Here’s a “Blue Ground” or qingdi print (青地年画) from Yangliuqing showing the master strategist Kongming, aka Zhuge Liang, from the historical novel “Romance of the Three Kingdoms”. A roundel above contains a generalised lanscape with figures, with a pair of crickets (feeding on some fruit) below. I especially like the crickets.
As with most Yangliuqing prints, the outlines have been woodblock printed, but other colours – and the fine details of the faces – have been painted on by hand. The sandy-brown areas contain metal powder, perhaps gold, in glue.
This print is one of seven bought at auction. Two show vases full of flowers (chrysanthemums in one, magnolias in the other, most likely from a set of four representing the four seasons); three others also depict characters from the Three Kingdoms (complete with roundel and insects as above); while one is of a fisherman and a young boy.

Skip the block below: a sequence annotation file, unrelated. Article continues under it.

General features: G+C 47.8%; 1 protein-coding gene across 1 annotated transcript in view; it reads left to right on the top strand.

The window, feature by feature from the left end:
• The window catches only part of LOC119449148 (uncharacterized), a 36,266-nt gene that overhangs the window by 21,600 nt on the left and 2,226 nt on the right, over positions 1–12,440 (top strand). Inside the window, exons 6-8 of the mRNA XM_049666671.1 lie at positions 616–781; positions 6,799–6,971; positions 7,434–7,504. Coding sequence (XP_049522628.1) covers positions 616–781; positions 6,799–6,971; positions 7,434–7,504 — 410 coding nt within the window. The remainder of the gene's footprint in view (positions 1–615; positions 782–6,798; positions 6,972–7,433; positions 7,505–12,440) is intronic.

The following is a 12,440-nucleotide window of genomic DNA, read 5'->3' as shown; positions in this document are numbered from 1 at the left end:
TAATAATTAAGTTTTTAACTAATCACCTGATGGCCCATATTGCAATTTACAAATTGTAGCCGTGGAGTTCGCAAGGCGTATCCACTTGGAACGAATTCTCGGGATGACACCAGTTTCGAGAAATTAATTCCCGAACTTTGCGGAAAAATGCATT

Like Kongming, the human figures are named in the other prints too: 孫夫人 and her maid from the episode 龙凤配, “Dragon and Phoenix Unite”, when Kongming throws a banquet to celebrate the marriage of Liu Bei and Madame Sun; the loyal general Zhao Zilong, aka Zhao Yun (趙雲); and the brave but duplicitous Lu Bu (吕布). The fisherman print is titled, but the characters are illegible.
These qingdi (dark blue ground) prints are extremely rare, and most are of flowers. The only reference I can find to similar examples showing people are some collected by Vasily Mikhaylovich Alexeev around 1907, also illustrating characters from the Three Kingdoms.
With thanks to Christer von der Burg and Dr. Jiang Yanwen